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Blown up resistor in S-5 amp kit...


2007-12-12 8:01 pm
I just finished my s-5 k-16LS kit and plugged it in for my first ever tube experience. There was a loud pop and a bright light and that's it. I'm hoping someone can help me figure out what went wrong.

The resistor that blew up was a bleeder resistor on the first power cap. I installed 270K resistors across the leads of each electrolytic cap according to the safety page on bottlehead. The power rating was 1W. I also upped the capacitance of the second and third power caps, but not the first (on which the bleeder blew). The capacitor still looks as though nothing bad happened to it. Another thing I was suspicious about is a cooling fan that is connected to wall power before the primary. Its specs are 115VAC, 130mA, 10W max. The 1 1/2 amp fuse before the PT primary is still fine.

I would just remove the bleeders and give it another shot, but I really don't want to blow up a cap or do any more damage. Any advice?


2007-06-03 8:54 pm
Is there any chance that the resistor that failed could have accidentally been something other than 270k ohms, perhaps 27K? I've done that before when the colour bands on different resistances were too similar to differentiate without actually measuring the resistance.

Just a thought from my own experience.
Can you post a schemo of the power supply? It takes over 500Vdc to poof a 270K / 1W resistor. Are you sure it didn't just flash-over? That's a lot of voltage across one resistor.

Most commonly available resistors have a max working voltage rating of 350V. I know that means it's not really a 1W. It's a conspiracy with part manufactures I tell you. It is doubtful that kit uses more than 350V though.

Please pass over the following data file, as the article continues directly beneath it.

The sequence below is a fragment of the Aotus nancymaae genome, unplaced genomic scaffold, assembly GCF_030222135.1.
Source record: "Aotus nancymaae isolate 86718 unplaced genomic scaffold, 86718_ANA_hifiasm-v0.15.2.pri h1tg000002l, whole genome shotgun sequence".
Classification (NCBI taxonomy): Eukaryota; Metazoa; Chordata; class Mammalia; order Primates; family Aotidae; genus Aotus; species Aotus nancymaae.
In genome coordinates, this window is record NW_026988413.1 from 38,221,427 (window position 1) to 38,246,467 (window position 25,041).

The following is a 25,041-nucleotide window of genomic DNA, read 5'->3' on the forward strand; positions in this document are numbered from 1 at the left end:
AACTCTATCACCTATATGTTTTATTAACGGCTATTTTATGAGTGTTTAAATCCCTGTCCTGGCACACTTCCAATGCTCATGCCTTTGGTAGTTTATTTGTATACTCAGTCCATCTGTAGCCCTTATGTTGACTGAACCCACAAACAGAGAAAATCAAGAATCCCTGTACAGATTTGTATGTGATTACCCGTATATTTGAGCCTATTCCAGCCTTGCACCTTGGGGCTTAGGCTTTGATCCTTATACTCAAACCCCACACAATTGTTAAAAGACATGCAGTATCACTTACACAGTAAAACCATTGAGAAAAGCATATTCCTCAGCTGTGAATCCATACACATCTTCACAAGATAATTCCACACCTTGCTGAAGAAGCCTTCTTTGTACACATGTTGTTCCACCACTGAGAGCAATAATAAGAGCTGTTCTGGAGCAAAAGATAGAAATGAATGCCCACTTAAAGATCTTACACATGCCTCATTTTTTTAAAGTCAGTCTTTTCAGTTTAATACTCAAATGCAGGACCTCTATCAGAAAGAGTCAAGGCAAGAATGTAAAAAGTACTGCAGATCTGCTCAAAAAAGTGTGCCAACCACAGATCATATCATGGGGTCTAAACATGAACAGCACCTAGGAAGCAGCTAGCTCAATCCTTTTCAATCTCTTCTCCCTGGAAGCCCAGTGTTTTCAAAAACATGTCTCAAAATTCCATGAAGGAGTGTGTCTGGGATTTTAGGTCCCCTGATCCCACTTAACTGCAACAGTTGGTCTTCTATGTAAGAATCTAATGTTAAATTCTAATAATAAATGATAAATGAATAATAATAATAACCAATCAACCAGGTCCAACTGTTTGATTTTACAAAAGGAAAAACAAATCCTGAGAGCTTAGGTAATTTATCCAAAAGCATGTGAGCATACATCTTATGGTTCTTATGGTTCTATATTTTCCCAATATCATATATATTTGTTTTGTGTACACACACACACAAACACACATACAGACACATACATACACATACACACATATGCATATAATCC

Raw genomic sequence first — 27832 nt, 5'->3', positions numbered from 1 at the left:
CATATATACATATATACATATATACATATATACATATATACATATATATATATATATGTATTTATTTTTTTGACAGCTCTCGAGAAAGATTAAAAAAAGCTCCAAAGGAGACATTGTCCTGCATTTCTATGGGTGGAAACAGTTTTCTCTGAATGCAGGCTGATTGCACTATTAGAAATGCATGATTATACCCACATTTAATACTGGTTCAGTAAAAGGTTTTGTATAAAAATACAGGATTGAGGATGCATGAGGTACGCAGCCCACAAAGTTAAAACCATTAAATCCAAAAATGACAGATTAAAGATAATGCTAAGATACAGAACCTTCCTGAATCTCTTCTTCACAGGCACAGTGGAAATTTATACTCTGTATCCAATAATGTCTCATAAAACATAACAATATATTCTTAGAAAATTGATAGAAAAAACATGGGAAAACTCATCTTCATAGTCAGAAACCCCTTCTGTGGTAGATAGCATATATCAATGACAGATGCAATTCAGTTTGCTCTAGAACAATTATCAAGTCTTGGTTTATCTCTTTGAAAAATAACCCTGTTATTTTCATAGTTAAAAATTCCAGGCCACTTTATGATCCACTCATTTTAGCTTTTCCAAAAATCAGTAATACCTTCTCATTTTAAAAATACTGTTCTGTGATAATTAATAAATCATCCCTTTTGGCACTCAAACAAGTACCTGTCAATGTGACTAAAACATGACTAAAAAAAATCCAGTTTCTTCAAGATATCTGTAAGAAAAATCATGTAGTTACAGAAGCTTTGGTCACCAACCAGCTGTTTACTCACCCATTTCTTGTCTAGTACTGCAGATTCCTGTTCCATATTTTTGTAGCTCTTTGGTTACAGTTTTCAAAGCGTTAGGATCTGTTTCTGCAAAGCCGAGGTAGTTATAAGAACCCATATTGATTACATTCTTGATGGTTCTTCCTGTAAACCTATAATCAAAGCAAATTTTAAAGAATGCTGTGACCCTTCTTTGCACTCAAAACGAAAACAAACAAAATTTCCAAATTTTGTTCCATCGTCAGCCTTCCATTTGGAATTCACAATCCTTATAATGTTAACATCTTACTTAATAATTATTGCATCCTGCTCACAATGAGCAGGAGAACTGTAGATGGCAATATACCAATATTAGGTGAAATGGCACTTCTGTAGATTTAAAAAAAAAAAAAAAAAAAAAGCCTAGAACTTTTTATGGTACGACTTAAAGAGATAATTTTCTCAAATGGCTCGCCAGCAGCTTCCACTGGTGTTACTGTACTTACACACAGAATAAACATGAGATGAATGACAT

Double check the values are right and that everything is stuffed in the right place. Also, make sure the caps are connected in proper polarity. Trace the traces to verify so. The S-5 kit I bought (was a k-502) had the silk screen backwards which caused me to blow the power supply caps.


2007-12-12 8:01 pm
Here is the schematic. The resistors are indeed 270K 1W. C7 on the PCB is located right in line with C10 and C11, so I took it to be one of the power caps as well -- I put bleeders on all the electrolytics. The capacitors were in the correct polarity as well.


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- Those caps that you increased in value, is the voltage rating at least the same as the originals?
-Make sure those electrolytics aren't in backwards.
-Try leaving the C7 bleeder only.
-What is the voltage rating on C7? That should give an idea of operating voltage for the circuit. Make sure the Max working voltage of the resistors your using for the bleeder are at least that value.
-After the brief power up with C7 bleeder only. Quickly feel the insulated part of the caps to see if their heating up. Only use one hand and be careful not to touch anything else, as the circuit may not be completely discharged by this time.
-Remember not to apply a signal without a load attached.
fenpark15 said:
Now it's R26 (between the two 220uf electrolytics) and the bleeder on c11 that are going out. They are just getting dark and smoking as opposed to flaming instantly.